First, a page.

Taking the time to get to know your students, their goals, their strengths, and their challenges will help them feel welcome and valued in the classroom. Make sure you plan opportunities for all students to share about themselves and build-in some check-ins throughout the semester.
Kind gestures are sweet, but they don’t have to be sweets. Taking the time to give some additional feedback, coach students through challenges, and connect them with resources keep them feeling connected and supported.
Students are their own worst critics, so try to be the encouraging voice. The quality and tone of interactions between students and faculty determine whether they feel inclined to attend classes, which is vital to success.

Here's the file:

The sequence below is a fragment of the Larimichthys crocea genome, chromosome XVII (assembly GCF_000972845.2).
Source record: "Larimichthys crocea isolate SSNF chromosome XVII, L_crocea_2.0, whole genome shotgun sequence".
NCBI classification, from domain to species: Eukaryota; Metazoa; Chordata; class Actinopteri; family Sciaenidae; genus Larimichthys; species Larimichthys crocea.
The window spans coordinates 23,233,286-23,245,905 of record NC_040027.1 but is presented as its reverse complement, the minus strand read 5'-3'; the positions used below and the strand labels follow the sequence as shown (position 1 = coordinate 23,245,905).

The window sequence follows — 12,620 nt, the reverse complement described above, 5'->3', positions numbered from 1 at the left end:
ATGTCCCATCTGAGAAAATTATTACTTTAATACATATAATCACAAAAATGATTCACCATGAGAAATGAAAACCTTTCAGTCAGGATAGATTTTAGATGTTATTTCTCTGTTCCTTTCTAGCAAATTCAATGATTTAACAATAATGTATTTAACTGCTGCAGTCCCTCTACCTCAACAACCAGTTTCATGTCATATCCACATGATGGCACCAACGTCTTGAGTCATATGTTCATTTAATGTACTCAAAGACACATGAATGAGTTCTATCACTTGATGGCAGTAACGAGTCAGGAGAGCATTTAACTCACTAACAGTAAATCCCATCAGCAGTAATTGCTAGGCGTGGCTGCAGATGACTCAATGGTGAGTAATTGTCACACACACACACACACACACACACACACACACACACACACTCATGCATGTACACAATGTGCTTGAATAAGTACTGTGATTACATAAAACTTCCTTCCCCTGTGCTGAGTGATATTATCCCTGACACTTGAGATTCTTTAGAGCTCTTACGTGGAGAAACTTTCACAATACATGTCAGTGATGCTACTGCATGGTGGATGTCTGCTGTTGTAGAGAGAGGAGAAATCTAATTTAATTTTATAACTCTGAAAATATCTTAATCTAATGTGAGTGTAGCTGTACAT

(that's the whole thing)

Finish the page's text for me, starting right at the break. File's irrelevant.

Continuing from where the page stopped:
Faculty with a strong sense of purpose as educators are the ones who students describe as the most relevant and responsive to their needs. Even when your energy stores are low, remember the reasons for getting into the profession that inspire you.
When conflict is brewing in the classroom or among colleagues, be the one to model direct communication that is designed to increase understanding rather than inflame the situation. A little bit of compassion for others’ feelings and needs goes a long way.
And, finally, remember that you put in a good day’s work, and there will always be more to do. Each night when you finally rest your head on your pillow, try to remember what you accomplished each day rather than fretting about what you didn’t get to.